So even if you did get one, I don't know where you'd get parts.
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Old 10-12-2015, 06:57 PM   #12
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After reading up on the history of the Willys I am interested in finding a "Go Devil" decal. My Google searches came up short. Any idea where I could find one or even a picture of one?
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Old 10-12-2015, 08:32 PM   #13
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Quote:
Originally Posted by TRHDix View Post
After reading up on the history of the Willys I am interested in finding a "Go Devil" decal. My Google searches came up short. Any idea where I could find one or even a picture of one?
Wow, good question

I know that's what it was called but I never researched the origin. That being the case, I'm not sure if it was an official name or just a nick name. A nick name most likely wouldn't have a logo but if it was official there may be a commercial icon of some sort around.

Oh great, I have another research project.
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Old 11-02-2015, 11:50 PM   #14
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Quote:
Originally Posted by Beastmaster View Post
Wow, good question

I know that's what it was called but I never researched the origin. That being the case, I'm not sure if it was an official name or just a nick name. A nick name most likely wouldn't have a logo but if it was official there may be a commercial icon of some sort around.

Oh great, I have another research project.
Good question and a good answer too.
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Old 11-03-2015, 07:35 PM   #15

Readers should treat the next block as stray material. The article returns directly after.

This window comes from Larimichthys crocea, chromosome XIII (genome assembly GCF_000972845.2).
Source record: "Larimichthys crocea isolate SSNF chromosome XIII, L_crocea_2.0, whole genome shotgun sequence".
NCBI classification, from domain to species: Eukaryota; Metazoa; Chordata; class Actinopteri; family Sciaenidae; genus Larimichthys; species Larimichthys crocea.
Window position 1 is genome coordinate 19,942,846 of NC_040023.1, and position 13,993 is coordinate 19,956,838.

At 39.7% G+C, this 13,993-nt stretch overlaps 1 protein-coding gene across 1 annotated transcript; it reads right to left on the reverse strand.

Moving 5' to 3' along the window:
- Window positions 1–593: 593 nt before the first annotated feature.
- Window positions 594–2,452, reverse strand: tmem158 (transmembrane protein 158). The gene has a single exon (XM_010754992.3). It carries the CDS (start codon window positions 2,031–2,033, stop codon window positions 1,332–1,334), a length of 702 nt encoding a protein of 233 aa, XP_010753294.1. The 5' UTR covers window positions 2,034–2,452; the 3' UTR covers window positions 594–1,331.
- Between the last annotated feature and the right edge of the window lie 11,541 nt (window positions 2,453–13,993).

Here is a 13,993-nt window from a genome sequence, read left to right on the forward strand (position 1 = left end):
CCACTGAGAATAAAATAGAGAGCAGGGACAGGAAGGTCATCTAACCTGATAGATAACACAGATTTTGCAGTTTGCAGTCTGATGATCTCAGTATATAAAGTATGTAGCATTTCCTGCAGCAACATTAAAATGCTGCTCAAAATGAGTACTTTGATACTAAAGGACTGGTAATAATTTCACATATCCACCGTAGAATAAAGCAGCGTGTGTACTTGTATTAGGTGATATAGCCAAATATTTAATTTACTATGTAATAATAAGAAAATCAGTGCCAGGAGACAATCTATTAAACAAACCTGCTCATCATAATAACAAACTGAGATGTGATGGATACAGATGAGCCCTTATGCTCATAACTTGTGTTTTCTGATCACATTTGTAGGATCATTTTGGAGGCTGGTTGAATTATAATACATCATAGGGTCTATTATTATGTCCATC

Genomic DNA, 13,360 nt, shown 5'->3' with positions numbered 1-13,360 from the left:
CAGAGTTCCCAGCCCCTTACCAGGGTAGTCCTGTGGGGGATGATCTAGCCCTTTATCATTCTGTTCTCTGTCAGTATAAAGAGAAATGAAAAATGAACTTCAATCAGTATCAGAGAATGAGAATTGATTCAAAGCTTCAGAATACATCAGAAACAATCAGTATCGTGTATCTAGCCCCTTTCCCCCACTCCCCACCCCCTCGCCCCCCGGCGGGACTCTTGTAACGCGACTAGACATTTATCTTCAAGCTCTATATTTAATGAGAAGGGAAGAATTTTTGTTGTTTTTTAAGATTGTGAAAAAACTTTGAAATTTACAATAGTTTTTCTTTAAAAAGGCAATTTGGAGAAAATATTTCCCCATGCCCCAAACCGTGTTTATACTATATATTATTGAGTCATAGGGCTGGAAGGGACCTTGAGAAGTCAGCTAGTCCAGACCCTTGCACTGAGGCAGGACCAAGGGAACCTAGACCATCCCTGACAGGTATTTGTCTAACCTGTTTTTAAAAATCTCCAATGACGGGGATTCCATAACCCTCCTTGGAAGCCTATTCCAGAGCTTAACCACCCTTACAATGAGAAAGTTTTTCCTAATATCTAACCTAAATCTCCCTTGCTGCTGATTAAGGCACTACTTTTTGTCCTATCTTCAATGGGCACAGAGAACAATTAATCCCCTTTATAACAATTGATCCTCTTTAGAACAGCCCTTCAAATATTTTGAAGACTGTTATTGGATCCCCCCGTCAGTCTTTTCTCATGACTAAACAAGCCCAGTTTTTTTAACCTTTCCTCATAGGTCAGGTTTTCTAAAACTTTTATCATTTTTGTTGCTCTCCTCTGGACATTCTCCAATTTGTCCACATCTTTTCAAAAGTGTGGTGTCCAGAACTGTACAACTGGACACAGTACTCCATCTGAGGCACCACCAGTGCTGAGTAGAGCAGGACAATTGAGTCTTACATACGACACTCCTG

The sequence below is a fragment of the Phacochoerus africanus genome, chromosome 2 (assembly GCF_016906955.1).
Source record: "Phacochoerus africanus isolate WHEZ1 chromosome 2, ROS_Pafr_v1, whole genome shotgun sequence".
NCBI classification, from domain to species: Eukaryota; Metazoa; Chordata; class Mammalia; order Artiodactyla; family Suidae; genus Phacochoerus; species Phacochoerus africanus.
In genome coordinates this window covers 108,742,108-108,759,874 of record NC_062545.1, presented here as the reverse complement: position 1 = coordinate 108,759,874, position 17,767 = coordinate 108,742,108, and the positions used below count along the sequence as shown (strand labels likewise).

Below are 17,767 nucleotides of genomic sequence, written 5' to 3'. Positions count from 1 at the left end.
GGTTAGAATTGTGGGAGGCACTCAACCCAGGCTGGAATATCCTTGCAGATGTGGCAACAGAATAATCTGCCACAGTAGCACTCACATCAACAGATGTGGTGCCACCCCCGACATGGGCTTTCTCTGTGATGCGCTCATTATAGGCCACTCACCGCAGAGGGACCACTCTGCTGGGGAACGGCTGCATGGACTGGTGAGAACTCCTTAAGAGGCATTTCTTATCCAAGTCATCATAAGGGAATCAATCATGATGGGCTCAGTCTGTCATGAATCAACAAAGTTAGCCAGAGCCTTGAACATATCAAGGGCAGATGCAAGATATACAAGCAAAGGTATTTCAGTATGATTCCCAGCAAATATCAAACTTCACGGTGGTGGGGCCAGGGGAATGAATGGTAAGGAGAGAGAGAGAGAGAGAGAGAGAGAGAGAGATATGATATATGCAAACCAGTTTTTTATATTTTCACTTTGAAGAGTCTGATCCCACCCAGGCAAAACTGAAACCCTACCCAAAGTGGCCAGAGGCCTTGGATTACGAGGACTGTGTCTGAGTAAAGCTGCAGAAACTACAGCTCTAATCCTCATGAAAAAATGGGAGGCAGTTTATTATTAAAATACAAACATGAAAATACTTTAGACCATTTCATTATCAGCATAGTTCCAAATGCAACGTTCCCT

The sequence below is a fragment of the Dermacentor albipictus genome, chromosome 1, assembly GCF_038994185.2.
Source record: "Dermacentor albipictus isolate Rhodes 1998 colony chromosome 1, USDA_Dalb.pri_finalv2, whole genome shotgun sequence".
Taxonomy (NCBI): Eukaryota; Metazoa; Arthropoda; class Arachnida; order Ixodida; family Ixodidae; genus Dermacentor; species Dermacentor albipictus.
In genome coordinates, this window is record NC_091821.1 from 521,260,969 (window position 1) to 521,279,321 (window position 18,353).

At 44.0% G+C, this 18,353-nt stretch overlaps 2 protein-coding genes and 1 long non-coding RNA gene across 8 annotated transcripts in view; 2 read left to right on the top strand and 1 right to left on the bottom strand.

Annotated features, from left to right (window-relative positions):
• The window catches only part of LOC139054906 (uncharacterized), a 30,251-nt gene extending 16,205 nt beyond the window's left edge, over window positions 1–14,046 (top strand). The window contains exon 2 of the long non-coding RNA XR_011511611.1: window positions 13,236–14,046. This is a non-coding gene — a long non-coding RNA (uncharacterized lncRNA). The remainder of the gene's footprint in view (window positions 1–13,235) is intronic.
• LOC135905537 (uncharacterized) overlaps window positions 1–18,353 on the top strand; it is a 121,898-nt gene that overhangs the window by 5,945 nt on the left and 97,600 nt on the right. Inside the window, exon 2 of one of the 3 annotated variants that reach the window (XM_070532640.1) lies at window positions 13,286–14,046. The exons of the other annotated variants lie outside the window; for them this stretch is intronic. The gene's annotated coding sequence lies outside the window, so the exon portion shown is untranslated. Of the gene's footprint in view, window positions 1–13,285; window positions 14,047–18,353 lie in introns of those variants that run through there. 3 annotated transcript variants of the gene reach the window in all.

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Is that the right image?
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Old 11-05-2015, 09:06 AM   #16
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Is that the right image?
That's the only one I had been able to find too.
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Old 12-22-2015, 10:41 AM   #17
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I thought I would share a website that I found while researching my own project. Lots of history, markings and links to authentic milspec paint suppliers.

Military Vehicle Owners Guide
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Old 12-27-2015, 09:09 AM   #18
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Quote:
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I thought I would share a website that I found while researching my own project. Lots of history, markings and links to authentic milspec paint suppliers.

Military Vehicle Owners Guide
Just saw your post. You're right, Olive Drab is one of the best resources on the web for old military stuff
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Old 05-24-2016, 01:30 PM   #19
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Thanks for your post. I just purchased a JKU 75A Sarge green. I think I'm going to add some navy decals on it as a tribute to my family. So this is useful.
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Old 03-17-2017, 05:26 PM   #20
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Yes, Sir!